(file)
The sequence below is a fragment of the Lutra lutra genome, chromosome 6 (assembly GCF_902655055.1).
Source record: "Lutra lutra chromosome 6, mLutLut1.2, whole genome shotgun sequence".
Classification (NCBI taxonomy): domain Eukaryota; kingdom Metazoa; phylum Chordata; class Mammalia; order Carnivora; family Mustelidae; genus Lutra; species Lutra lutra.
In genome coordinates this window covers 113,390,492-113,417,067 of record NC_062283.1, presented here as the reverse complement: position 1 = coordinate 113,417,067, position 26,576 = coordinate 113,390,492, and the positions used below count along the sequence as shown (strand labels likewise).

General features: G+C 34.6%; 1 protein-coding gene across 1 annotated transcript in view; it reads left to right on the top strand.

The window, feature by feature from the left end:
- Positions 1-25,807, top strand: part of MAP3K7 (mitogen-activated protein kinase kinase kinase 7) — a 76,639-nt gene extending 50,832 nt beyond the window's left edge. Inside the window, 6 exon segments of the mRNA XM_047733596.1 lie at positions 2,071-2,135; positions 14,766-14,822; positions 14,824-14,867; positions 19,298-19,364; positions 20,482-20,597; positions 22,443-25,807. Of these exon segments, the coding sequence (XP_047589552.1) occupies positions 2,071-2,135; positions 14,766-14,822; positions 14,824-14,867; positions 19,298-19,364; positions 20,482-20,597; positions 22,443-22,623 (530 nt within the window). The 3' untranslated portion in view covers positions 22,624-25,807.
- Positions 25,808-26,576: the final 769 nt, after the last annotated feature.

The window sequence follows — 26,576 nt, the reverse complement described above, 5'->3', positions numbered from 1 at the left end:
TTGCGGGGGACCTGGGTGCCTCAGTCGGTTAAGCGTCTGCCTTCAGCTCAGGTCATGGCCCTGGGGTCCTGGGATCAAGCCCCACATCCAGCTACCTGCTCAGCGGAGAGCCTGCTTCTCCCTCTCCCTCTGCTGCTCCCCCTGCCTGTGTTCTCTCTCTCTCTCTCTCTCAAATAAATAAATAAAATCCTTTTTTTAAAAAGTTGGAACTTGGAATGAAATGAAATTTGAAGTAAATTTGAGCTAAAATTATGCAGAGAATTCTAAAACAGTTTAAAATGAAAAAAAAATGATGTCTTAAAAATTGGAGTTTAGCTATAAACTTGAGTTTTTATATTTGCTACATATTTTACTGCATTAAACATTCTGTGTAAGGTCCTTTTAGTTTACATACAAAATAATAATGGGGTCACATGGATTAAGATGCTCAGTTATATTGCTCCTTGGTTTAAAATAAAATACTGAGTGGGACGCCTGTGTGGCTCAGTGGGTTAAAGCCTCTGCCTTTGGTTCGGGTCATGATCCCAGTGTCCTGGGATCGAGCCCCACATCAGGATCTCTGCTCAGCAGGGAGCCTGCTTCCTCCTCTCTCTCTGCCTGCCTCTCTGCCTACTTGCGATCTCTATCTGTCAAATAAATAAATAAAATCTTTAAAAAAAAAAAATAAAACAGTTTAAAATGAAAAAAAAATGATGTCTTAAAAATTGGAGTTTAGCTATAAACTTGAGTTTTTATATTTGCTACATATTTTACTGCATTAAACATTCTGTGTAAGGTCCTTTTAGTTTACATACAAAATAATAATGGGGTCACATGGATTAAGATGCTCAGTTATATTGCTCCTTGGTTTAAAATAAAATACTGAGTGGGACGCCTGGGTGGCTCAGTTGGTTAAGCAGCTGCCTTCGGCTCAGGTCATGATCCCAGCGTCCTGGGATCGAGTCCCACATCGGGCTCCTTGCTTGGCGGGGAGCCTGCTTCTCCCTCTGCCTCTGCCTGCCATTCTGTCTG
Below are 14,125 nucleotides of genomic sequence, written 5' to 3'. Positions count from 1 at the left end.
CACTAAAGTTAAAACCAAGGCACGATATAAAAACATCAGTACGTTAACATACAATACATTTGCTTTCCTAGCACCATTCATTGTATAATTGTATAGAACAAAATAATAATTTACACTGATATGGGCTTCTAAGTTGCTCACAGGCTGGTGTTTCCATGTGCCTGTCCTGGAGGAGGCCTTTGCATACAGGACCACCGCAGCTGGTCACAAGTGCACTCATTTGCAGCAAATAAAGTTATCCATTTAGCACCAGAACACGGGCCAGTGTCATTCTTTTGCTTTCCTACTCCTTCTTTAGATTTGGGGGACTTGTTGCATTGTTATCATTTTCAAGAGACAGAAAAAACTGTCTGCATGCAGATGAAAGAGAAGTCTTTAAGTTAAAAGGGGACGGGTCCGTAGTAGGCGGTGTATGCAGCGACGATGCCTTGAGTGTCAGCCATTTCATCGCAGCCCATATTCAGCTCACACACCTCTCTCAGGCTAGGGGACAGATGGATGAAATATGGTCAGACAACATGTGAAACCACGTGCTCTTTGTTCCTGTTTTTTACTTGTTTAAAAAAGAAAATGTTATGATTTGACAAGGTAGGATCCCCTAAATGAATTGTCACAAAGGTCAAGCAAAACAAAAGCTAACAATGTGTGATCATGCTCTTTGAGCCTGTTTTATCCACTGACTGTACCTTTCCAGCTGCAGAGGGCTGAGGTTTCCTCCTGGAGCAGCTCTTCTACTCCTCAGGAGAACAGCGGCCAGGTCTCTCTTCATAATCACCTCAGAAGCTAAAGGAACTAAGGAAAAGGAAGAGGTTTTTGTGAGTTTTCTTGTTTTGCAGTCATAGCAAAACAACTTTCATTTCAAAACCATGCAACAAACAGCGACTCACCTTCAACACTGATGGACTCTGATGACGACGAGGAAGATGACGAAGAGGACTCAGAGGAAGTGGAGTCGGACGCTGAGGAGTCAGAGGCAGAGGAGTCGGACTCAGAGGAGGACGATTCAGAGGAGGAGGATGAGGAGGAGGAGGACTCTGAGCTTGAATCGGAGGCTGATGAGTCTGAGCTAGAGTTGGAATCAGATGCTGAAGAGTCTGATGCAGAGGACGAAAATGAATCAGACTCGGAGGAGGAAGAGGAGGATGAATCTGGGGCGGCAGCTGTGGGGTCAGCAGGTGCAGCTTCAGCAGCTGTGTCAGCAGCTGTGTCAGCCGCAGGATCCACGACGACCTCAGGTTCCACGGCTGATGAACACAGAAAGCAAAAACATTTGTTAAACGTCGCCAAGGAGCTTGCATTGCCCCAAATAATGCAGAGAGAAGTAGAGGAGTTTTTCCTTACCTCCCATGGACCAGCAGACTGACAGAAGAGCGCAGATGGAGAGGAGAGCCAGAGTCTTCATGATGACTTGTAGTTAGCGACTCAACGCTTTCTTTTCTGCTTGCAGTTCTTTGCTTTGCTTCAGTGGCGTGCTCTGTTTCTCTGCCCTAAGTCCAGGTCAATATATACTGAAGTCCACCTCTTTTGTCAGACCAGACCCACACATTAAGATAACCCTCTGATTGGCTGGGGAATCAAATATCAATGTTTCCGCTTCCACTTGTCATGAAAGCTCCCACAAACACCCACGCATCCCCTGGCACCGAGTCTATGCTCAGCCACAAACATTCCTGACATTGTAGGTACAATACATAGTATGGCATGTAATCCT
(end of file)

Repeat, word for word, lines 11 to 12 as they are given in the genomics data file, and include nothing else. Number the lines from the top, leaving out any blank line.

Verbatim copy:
Below are 14,125 nucleotides of genomic sequence, written 5' to 3'. Positions count from 1 at the left end.
CACTAAAGTTAAAACCAAGGCACGATATAAAAACATCAGTACGTTAACATACAATACATTTGCTTTCCTAGCACCATTCATTGTATAATTGTATAGAACAAAATAATAATTTACACTGATATGGGCTTCTAAGTTGCTCACAGGCTGGTGTTTCCATGTGCCTGTCCTGGAGGAGGCCTTTGCATACAGGACCACCGCAGCTGGTCACAAGTGCACTCATTTGCAGCAAATAAAGTTATCCATTTAGCACCAGAACACGGGCCAGTGTCATTCTTTTGCTTTCCTACTCCTTCTTTAGATTTGGGGGACTTGTTGCATTGTTATCATTTTCAAGAGACAGAAAAAACTGTCTGCATGCAGATGAAAGAGAAGTCTTTAAGTTAAAAGGGGACGGGTCCGTAGTAGGCGGTGTATGCAGCGACGATGCCTTGAGTGTCAGCCATTTCATCGCAGCCCATATTCAGCTCACACACCTCTCTCAGGCTAGGGGACAGATGGATGAAATATGGTCAGACAACATGTGAAACCACGTGCTCTTTGTTCCTGTTTTTTACTTGTTTAAAAAAGAAAATGTTATGATTTGACAAGGTAGGATCCCCTAAATGAATTGTCACAAAGGTCAAGCAAAACAAAAGCTAACAATGTGTGATCATGCTCTTTGAGCCTGTTTTATCCACTGACTGTACCTTTCCAGCTGCAGAGGGCTGAGGTTTCCTCCTGGAGCAGCTCTTCTACTCCTCAGGAGAACAGCGGCCAGGTCTCTCTTCATAATCACCTCAGAAGCTAAAGGAACTAAGGAAAAGGAAGAGGTTTTTGTGAGTTTTCTTGTTTTGCAGTCATAGCAAAACAACTTTCATTTCAAAACCATGCAACAAACAGCGACTCACCTTCAACACTGATGGACTCTGATGACGACGAGGAAGATGACGAAGAGGACTCAGAGGAAGTGGAGTCGGACGCTGAGGAGTCAGAGGCAGAGGAGTCGGACTCAGAGGAGGACGATTCAGAGGAGGAGGATGAGGAGGAGGAGGACTCTGAGCTTGAATCGGAGGCTGATGAGTCTGAGCTAGAGTTGGAATCAGATGCTGAAGAGTCTGATGCAGAGGACGAAAATGAATCAGACTCGGAGGAGGAAGAGGAGGATGAATCTGGGGCGGCAGCTGTGGGGTCAGCAGGTGCAGCTTCAGCAGCTGTGTCAGCAGCTGTGTCAGCCGCAGGATCCACGACGACCTCAGGTTCCACGGCTGATGAACACAGAAAGCAAAAACATTTGTTAAACGTCGCCAAGGAGCTTGCATTGCCCCAAATAATGCAGAGAGAAGTAGAGGAGTTTTTCCTTACCTCCCATGGACCAGCAGACTGACAGAAGAGCGCAGATGGAGAGGAGAGCCAGAGTCTTCATGATGACTTGTAGTTAGCGACTCAACGCTTTCTTTTCTGCTTGCAGTTCTTTGCTTTGCTTCAGTGGCGTGCTCTGTTTCTCTGCCCTAAGTCCAGGTCAATATATACTGAAGTCCACCTCTTTTGTCAGACCAGACCCACACATTAAGATAACCCTCTGATTGGCTGGGGAATCAAATATCAATGTTTCCGCTTCCACTTGTCATGAAAGCTCCCACAAACACCCACGCATCCCCTGGCACCGAGTCTATGCTCAGCCACAAACATTCCTGACATTGTAGGTACAATACATAGTATGGCATGTAATCCT